Merops apiaster

Merops apiaster

The European bee-eater (Merops apiaster Linnaeus, 1758) is a bird belonging to the Meropidae family.

Systematics –
From a systematic point of view it belongs to:
Eukaryota Domain,
Kingdom Animalia,
Sub-kingdom Eumetazoa,
Superphylum Deuterostomia,
Phylum Chordata,
Subphylum Vertebrata,
Infraphylum Gnathostomata,
Superclass Tetrapoda,
Aves class,
Subclass Neornithes,
Superorder Neognathae,
Order Coraciiformes,
Meropidae family,
Genus Merops,
Species M. apiaster.

Geographic Distribution and Habitat –
The European bee-eater is a species prevalent mainly in the Mediterranean basin; it nests in a good part of southern Europe, with some sporadic colony even further north, central and western Asia and along the Mediterranean coasts of Africa from Morocco to Tunisia. Wintering takes place after a long journey in Africa located south of the Sahara.
In Italy the nesting colonies are concentrated almost exclusively in the plains and hills.
Nesting at the highest altitude in the country has been ascertained on the Cosentina Sila (Calabria); the colonies identified for several years are at the highest altitudes as stable nesting, albeit with a number of pairs that vary from year to year and located at an altitude between about 1150 and 1180 meters above sea level. The species is very numerous in the Po Valley, along the Adriatic coast, in Tuscany, Umbria, Lazio and Sardinia, in recent years numerous sightings have been made throughout Sicily in Puglia and Basilicata. This bird arrives between the end of April and May and starts again in late August.
Its habitat is that of open environments with spontaneous and bushy vegetation with scattered trees and pylons, near river courses, woods with clearings, olive groves. During migrations, it is also frequent in wetlands and coastal areas.

Description –
The Merops apiaster is a bird with a total length of 22-29 cm (including the tail feathers), a wingspan of 40 cm, for an average weight of 50-70 grams.
It is recognized for its characteristic colorful plumage, broadly brown above and blue below, it is also “painted” in yellow, green, black, and orange, with the two sexes very similar.
The beak is blackish in color, long and slightly curved downwards.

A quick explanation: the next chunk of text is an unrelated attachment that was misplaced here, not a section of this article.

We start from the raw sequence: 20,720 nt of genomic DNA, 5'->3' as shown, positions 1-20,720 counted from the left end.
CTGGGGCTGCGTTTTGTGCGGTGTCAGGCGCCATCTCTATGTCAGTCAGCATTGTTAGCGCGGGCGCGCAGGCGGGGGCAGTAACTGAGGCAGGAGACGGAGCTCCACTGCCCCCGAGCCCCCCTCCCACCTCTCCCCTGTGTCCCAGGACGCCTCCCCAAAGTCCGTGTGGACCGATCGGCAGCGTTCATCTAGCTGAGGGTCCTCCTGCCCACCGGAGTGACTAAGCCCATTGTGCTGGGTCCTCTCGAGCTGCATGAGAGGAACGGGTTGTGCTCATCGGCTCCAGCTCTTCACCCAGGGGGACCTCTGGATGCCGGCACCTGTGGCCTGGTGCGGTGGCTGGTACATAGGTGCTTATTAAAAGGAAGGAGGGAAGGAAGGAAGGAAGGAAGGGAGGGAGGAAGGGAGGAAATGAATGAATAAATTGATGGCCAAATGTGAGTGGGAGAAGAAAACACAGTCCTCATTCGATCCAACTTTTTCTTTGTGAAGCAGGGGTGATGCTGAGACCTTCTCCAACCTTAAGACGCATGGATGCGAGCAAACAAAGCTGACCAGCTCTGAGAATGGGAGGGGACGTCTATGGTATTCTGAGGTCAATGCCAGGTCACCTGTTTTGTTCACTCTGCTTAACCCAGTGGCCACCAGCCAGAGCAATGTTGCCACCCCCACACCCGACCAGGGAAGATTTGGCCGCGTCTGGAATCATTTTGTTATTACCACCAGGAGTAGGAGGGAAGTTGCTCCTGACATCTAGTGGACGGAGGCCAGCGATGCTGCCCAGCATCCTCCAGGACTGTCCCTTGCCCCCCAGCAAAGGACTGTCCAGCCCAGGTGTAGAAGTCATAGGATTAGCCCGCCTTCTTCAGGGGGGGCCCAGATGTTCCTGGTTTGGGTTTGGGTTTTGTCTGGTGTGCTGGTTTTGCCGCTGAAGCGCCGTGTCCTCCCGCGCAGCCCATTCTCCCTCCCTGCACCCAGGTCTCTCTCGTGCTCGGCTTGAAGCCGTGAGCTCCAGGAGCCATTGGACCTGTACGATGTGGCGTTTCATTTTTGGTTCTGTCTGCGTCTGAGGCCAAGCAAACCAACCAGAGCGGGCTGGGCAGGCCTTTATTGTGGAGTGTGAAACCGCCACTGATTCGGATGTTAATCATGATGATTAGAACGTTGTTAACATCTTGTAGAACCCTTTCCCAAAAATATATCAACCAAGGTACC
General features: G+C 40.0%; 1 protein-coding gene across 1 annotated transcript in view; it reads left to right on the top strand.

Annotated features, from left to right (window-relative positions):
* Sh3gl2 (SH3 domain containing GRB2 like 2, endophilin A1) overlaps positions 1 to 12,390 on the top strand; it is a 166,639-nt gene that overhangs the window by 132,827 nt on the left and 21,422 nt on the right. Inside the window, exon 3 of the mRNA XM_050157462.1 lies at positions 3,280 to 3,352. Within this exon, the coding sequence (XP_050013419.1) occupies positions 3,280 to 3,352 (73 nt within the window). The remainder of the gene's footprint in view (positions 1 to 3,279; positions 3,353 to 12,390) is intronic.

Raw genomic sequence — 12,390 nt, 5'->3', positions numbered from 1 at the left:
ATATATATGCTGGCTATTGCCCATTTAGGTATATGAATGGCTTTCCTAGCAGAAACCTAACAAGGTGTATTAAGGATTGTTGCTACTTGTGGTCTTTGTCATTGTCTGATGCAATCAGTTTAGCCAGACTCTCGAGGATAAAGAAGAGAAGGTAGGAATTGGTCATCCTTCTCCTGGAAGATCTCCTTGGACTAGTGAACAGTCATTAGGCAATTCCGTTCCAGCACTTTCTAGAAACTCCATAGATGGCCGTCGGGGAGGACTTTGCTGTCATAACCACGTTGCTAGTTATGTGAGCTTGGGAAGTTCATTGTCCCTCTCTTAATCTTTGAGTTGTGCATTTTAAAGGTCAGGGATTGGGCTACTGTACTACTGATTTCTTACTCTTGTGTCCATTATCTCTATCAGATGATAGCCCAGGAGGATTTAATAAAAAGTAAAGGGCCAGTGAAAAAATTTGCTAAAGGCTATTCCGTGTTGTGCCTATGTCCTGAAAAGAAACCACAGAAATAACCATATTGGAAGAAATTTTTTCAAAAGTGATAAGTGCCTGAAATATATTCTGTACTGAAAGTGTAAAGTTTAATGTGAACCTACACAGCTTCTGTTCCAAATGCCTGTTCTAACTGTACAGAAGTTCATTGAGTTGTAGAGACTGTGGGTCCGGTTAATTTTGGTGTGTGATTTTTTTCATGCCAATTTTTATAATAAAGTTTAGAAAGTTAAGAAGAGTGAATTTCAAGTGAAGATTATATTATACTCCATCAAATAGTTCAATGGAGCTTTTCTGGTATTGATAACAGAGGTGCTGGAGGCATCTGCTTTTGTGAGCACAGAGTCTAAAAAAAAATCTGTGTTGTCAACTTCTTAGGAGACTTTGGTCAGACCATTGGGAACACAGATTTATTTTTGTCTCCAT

The legs are grayish-brown.
The chant is typical: nasal, liquid, audible from a distance: “criich-criich-criich” or “priich-priich” or “criichuich” or “prruich” repeated continuously.
The single sound normally indicates the position and absence of danger, the repeated sound is used as an alarm.

Biology –
The Merops apiaster is a sociable species that builds its nest in colonies in sand banks, preferably along the banks of rivers, in agricultural environments with scattered thickets, in vast clearings, in shrubs with sandy dunes, vineyards, pastures, steppes, usually early May. These birds dig a tunnel even 3-5 meters long at the bottom of which they lay 5-8 spherical eggs.
Usually the species carries out no more than one brood per year: if a couple finds a favorable place for the construction of the nest, others arrive to form real colonies.
Both the male and the female take care of the eggs which are hatched for about 20 days.

Ecological Role –
The Merops apiaster mainly feeds on insects caught in the air with sorties from a roost. When it comes to insects with stingers, such as bees, of which he is greedy, they are repeatedly hit on a hard surface, with the aid of the beak, also to remove the sting.
According to the IUCN Red List, the Merops apiaster is a species rated, at the moment, for Less Concern (LC).

Guido Bissanti

– Wikipedia, the free encyclopedia.
– C. Battisti, D. Taffon, F. Giucca, 2008. Atlas of nesting birds, Gangemi Editore, Rome.
– L. Svensson, K. Mullarney, D. Zetterstrom, 1999. Guide to birds of Europe, North Africa and the Near East, Harper Collins Publisher, UK.

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